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Impact of healthcare-associated sepsis on mortality in critically ill infants

Journal title
European journal of pediatrics
Publication year
Verstraete, E. H.; Mahieu, L.; De Coen, K.; Vogelaers, D.; Blot, S.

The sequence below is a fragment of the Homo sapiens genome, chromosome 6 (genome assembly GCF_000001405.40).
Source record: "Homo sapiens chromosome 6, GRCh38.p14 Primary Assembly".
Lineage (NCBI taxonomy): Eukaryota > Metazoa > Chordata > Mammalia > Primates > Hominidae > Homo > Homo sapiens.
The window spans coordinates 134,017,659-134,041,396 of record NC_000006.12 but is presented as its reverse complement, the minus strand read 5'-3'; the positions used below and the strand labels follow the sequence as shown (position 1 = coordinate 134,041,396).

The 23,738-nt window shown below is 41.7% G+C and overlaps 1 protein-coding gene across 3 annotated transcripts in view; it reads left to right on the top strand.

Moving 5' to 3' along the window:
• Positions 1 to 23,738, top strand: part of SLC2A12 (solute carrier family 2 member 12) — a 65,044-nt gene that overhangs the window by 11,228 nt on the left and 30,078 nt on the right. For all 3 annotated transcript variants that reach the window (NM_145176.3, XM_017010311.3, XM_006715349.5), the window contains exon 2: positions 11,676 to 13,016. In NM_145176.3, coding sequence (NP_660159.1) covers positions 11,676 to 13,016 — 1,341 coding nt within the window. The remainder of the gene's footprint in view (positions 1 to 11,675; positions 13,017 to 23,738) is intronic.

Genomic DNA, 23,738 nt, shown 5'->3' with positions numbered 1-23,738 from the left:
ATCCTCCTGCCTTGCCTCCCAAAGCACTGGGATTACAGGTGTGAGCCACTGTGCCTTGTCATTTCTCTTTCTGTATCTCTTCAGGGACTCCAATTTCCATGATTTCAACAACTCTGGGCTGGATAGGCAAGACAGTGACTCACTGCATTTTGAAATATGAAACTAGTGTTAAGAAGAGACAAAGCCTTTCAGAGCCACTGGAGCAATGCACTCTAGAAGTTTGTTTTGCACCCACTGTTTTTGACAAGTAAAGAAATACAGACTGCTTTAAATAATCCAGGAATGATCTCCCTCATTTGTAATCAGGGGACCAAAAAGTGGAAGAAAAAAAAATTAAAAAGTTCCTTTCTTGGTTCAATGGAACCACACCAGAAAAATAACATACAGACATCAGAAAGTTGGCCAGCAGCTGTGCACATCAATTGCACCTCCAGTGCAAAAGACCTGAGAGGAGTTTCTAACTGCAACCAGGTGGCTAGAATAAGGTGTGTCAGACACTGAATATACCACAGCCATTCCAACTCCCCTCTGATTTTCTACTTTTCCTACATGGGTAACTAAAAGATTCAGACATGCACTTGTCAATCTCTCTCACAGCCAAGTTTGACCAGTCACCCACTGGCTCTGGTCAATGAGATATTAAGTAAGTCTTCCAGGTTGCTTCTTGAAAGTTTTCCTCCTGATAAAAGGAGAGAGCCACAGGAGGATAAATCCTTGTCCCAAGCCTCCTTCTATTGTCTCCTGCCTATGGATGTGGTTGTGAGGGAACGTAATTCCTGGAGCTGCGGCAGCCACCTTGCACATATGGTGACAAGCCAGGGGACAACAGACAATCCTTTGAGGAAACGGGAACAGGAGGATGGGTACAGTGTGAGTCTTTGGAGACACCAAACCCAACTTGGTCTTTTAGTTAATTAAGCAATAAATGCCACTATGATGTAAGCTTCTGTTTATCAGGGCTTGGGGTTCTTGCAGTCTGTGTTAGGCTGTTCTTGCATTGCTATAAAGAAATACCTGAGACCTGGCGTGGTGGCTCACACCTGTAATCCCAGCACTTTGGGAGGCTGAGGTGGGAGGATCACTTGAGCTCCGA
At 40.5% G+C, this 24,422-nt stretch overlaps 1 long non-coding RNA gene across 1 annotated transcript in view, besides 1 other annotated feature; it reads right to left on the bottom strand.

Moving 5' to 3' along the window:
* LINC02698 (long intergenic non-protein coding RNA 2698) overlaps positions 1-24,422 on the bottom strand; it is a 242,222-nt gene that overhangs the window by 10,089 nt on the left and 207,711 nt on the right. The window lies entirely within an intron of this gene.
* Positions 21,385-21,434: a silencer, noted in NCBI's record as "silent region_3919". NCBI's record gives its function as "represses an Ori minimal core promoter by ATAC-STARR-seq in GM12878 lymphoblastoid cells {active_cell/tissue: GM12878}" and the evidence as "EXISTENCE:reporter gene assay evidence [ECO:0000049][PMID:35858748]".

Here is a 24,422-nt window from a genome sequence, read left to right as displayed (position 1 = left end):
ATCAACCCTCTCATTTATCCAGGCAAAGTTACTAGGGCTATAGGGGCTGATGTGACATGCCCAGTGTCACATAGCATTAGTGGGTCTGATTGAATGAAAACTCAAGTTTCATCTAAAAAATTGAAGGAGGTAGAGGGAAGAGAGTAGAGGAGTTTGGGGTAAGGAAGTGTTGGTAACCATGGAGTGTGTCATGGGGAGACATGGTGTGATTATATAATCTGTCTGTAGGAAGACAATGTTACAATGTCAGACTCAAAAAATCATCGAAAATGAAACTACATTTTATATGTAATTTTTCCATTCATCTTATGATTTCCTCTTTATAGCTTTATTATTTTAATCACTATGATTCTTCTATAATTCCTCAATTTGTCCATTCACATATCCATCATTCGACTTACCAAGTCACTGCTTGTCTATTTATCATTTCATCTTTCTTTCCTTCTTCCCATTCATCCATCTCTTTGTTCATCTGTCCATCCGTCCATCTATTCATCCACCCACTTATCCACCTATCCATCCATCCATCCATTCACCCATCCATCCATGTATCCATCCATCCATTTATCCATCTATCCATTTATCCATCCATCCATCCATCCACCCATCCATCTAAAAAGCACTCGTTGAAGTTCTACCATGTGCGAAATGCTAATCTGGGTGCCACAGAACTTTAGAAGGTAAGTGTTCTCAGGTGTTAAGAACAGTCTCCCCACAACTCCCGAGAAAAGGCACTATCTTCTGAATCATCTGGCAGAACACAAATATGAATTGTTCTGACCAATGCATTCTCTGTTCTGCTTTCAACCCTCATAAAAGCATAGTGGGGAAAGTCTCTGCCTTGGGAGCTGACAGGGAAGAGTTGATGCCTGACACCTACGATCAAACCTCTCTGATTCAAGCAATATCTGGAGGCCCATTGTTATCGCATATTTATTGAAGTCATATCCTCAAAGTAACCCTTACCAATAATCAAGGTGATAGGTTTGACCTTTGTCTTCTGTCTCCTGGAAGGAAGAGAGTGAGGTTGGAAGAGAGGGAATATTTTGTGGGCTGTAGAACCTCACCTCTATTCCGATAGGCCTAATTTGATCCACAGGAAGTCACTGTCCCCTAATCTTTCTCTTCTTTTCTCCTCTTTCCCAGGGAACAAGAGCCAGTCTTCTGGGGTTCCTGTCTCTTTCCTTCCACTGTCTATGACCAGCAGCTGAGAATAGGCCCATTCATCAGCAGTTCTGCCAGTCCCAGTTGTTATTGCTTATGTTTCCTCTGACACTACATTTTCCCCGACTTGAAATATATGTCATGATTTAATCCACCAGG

Healthcare-associated sepsis (HAS) is a life-threatening complication in neonatal intensive care. Research into the impact of HAS on mortality adjusted for comorbidities is however limited. We conducted a historical cohort study to evaluate impact of HAS on mortality stratified by birth weight and risk factors for mortality in the HAS cohort. HAS was defined according to the National Institute of Child Health and Human Development criteria. Logistic regression was used to calculate adjusted odds of mortality. Of 5134 admissions, 342 infants developed HAS (6.7 %). Mortality in the total and HAS cohort was 5.6 and 10.5 %, respectively. The majority of HAS was caused by commensals (HAS-COM, 59.4 %) and 40.6 % by recognized pathogens (HAS-REC). Adjusted for comorbidities, "HAS-REC" is only a risk factor for mortality in newborns >1500 g (adjusted odds ratio [aOR] 2.3, confidence interval [CI] 1.1-4.9). Post-hoc analysis identified HAS-REC as an independent risk factor for mortality in infants with gastrointestinal disease (aOR 4.8, CI 2.1-10.8). "Renal insufficiency," "focal intestinal perforation," and "necrotizing enterocolitis" are independent risk factors for mortality in the HAS cohort (aOR 13.5, CI 4.9-36.6; aOR 7.7, CI 1.5-39.2; aOR 2.1, CI 1.0-4.7, respectively). CONCLUSION: For very low birth weight infants (

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